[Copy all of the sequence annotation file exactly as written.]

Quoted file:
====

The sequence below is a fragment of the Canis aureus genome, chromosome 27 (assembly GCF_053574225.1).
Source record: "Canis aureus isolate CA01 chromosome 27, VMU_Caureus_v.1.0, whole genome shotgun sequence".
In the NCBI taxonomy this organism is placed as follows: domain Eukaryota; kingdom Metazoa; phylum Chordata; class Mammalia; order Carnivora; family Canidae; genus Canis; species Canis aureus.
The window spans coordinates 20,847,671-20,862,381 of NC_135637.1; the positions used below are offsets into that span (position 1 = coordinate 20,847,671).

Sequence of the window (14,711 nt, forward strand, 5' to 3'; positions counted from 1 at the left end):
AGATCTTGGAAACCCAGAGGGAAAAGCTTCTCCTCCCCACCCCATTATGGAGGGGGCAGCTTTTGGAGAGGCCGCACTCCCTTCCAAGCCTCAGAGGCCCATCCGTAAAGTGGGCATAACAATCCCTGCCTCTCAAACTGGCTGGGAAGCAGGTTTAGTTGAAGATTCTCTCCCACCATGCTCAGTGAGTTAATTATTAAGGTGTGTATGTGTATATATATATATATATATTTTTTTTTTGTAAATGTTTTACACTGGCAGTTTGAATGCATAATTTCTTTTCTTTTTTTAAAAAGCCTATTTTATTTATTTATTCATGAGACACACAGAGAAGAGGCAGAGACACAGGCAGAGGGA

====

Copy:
The sequence below is a fragment of the Canis aureus genome, chromosome 27 (assembly GCF_053574225.1).
Source record: "Canis aureus isolate CA01 chromosome 27, VMU_Caureus_v.1.0, whole genome shotgun sequence".
In the NCBI taxonomy this organism is placed as follows: domain Eukaryota; kingdom Metazoa; phylum Chordata; class Mammalia; order Carnivora; family Canidae; genus Canis; species Canis aureus.
The window spans coordinates 20,847,671-20,862,381 of NC_135637.1; the positions used below are offsets into that span (position 1 = coordinate 20,847,671).

Sequence of the window (14,711 nt, forward strand, 5' to 3'; positions counted from 1 at the left end):
AGATCTTGGAAACCCAGAGGGAAAAGCTTCTCCTCCCCACCCCATTATGGAGGGGGCAGCTTTTGGAGAGGCCGCACTCCCTTCCAAGCCTCAGAGGCCCATCCGTAAAGTGGGCATAACAATCCCTGCCTCTCAAACTGGCTGGGAAGCAGGTTTAGTTGAAGATTCTCTCCCACCATGCTCAGTGAGTTAATTATTAAGGTGTGTATGTGTATATATATATATATATATTTTTTTTTTGTAAATGTTTTACACTGGCAGTTTGAATGCATAATTTCTTTTCTTTTTTTAAAAAGCCTATTTTATTTATTTATTCATGAGACACACAGAGAAGAGGCAGAGACACAGGCAGAGGGA